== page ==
Was at Windsor Park today for the match between Linfield and Coleraine.

Windsor Park isn’t a venue which is kind to amateur photographers. The photographs I got today were dull and uninspiring, much like the Linfield performance witnessed today.

It’s not as if today was a one-off blip, it’s been a groundhog day repeat of recent results and performances.

1 win in the last 5 league games, 3 wins in the last 10 games in all competitions. That’s not the form of a team trying to win the league. That’s not even the form of a team fighting for every point against relegation.

To use a proverbial cliche, even Stevie Wonder could have seen today’s result coming. Granted, Coleraine went into the game unbeaten under new manager Oran Kearney, it was also a deceptive stat due to the number of drawn games in that run.

Trying to play a high line, looking for offside against a team built to play on the counter-attack was just asking for trouble.

With an attack like that against a defence like that, all it needs is for one pass to played right, and one run to be made right to get a goal.

Low and behold, after surviving two offside scares, the third time Coleraine tried it, it worked to perfection, and the goal came.

Not only are the defence not working as a unit, they’re not even working individually.

For Aiden O’Kane to destroy an attack through hitting a speculative shot, not once, but twice, was simply unforgivable.

Steven Douglas and William Murphy, guilty of too many lacks of decision making when in defensive situations.

Heading it or hoofing it when the ball comes to them, regardless of if there is a striker near them.

In the situations where there isn’t, an opportunity to take control of the ball and build from the back is wasted, often resulting in the ball returning to the opposition to launch another attack.

And in similar situations when the ball is on the ground, instead of taking control of the ball and building from the back, it just gets played back to the goalkeeper, buying some time for the opposition to get into position.

Who on earth is coaching them to do this and why?

When the ball is then played up in the air, there appears to be no tactic as to what to do. Nobody challenges for the ball, and nobody gets into position for the knock-down regardless of wether or not a Linfield player wins the ball.

As well as shape an application, questions need to be asked about personnel when players deep into their 30s who’ve spent most of the past year not even in the matchday squad are suddenly the flagship of our defence.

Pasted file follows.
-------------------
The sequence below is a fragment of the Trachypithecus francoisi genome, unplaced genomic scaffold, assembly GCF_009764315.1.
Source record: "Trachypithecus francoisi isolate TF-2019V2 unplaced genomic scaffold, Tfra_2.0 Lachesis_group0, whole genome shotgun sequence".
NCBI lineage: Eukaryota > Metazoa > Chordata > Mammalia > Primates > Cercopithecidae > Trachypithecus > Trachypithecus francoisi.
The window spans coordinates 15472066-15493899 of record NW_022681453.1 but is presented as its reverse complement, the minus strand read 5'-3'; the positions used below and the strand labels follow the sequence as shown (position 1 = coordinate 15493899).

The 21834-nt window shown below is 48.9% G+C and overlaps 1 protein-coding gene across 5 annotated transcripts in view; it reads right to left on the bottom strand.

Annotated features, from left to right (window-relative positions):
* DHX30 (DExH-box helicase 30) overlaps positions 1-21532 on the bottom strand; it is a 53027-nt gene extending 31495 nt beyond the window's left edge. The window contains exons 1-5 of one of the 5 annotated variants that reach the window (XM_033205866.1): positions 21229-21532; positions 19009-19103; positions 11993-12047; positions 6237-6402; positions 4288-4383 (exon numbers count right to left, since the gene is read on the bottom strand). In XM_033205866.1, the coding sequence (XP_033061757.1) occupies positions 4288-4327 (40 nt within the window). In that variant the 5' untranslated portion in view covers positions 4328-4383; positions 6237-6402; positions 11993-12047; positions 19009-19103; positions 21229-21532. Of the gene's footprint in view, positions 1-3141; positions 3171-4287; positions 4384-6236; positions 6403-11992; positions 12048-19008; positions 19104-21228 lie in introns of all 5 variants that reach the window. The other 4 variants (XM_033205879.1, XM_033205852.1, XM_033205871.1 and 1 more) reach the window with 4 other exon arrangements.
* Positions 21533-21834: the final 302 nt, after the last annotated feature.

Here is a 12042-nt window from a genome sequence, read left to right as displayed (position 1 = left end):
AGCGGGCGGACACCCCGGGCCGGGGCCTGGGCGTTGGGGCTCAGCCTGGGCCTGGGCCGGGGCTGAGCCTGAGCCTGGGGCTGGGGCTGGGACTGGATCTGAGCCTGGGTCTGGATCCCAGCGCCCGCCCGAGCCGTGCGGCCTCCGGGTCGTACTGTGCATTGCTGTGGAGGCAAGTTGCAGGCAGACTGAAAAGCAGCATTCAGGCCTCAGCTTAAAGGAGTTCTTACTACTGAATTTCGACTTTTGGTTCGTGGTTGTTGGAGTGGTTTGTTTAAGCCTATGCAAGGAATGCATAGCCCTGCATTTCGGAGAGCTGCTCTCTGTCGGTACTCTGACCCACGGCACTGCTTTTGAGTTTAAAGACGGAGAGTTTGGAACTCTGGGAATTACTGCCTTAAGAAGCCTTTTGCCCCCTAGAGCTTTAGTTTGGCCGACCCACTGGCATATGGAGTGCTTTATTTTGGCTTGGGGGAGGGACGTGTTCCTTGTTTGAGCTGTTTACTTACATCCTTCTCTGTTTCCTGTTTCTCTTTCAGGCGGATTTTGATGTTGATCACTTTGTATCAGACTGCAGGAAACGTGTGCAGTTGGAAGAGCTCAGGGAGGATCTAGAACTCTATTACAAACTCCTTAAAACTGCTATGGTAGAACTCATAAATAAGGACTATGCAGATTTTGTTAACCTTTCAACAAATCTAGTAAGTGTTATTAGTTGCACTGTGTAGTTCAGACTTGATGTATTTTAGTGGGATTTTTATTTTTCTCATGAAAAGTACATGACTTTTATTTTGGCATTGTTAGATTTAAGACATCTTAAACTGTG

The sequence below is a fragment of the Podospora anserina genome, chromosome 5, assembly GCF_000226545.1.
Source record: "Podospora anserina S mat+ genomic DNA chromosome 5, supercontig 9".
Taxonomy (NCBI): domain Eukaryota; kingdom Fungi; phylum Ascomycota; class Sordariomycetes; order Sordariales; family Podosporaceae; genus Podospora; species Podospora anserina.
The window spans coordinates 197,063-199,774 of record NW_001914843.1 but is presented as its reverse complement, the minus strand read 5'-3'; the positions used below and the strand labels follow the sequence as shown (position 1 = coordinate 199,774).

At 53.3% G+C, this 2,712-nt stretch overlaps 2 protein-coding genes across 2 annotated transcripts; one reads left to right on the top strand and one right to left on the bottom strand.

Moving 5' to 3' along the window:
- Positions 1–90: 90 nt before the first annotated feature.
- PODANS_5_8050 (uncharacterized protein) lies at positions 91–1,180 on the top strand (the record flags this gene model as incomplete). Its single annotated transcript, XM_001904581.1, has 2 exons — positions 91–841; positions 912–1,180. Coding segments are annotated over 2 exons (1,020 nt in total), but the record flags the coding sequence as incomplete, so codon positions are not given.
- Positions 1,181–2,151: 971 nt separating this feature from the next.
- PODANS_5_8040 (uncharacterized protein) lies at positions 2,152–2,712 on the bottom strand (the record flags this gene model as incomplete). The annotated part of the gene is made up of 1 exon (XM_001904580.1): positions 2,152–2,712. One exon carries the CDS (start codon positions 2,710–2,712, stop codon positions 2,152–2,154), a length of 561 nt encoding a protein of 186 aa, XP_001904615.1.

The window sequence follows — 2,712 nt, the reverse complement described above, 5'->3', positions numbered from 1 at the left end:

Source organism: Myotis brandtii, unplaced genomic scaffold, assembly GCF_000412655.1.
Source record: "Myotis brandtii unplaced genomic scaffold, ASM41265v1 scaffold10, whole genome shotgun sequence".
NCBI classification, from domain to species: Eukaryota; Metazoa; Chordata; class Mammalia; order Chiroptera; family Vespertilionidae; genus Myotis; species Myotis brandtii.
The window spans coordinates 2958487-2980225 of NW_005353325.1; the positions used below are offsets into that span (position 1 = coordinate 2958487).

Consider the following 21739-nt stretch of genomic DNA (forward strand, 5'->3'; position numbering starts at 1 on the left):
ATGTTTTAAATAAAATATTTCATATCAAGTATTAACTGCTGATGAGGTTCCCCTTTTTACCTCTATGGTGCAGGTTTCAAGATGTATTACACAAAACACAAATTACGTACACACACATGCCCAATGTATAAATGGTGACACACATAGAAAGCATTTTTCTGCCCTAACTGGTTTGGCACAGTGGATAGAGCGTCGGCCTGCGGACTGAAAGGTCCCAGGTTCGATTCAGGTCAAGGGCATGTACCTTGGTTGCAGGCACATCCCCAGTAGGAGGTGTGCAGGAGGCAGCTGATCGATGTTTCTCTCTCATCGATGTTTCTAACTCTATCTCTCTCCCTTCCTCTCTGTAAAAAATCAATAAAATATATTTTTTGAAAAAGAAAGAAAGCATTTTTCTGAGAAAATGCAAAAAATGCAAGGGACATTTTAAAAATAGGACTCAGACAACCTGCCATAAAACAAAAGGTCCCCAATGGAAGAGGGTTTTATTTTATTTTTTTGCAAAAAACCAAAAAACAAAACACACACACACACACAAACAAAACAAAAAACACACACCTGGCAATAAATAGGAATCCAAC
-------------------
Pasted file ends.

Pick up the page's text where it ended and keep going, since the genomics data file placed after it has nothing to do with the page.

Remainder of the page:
This has been woefully exposed against Glenavon and Newry in preceding weeks.

It is easy to say that drawing 1-1 to a team who score with their only shot on goal is bad luck. When there is an air of inevitabilty about that goal, and a lack of urgency to make it 2-0, it isn’t.

Against Glenavon, when pegged back to 2-1 up, they should be more than capable of either getting a 3rd goal, or keeping in control of posession to make sure Glenavon can’t get into an attacking position to make it 2-2.

It’s hard to remember the last time Linfield scored a last-minute winner. The answer, was against Coleraine in last season’s Irish Cup Semi-Final. The last time before that, was in a match against Glentoran in March 2009.

Sadly, it’s become a fact of life that if Linfield are to win a game, it has to be secured by midway through the second-half.

When at Windsor Park, being held or a goal down, there is an air of inevitability that the visitors will hold on.

How has it come to this? Whatever happened to “Fortune Favours The Brave”?

In this situations, you’d think that set pieces should be put to good use. Sadly, it’s almost a get out clause for defending teams to concede a corner or a throw.

Apart from the inability to actually get the ball past the first man, on the rare occasions that this does happen, nobody seems capable of either attacking the ball, or getting into position for the second ball, either to attack it, or to keep the ball alive.

Just as concerning, is the lack of originality as set pieces. If Linfield have three corners on the right taken with a left foot, you can guarantee the fourth corner will be the same, meaning the defending team can get into position and almost defend it in their sleep.

Whatever happened to mix and match? Do they even work on set pieces in training?

They can’t even use attacking corners to defend in injury time. For Jamie Mulgrew to be flagged offside at a one-two, like at Dungannon last week, was unforgivable.

No doubt, people will point out that Linfield are still top of the league. We were ten points clear a month ago, now only goal difference seperates us from Crusaders.

You can’t even use the excuse of tiredness caused by too many midweek games, there was a full week between the Dungannon and Coleraine games.

In fact, the fixture calendar has been kind to us in terms of rearranging postponed games from “The Big Freeze”

This unacceptable decline must be arrested by David Jeffrey, and quick. He deserved immense credit for managing to turn around the final four months of last season, and for the results and performances in September and October.

But when results and performances are of the standard of the past few weeks, then questions need to be asked.

If they aren’t answered, then he will be forever remembered as the man who ruined Linfield’s 125th anniversary season.


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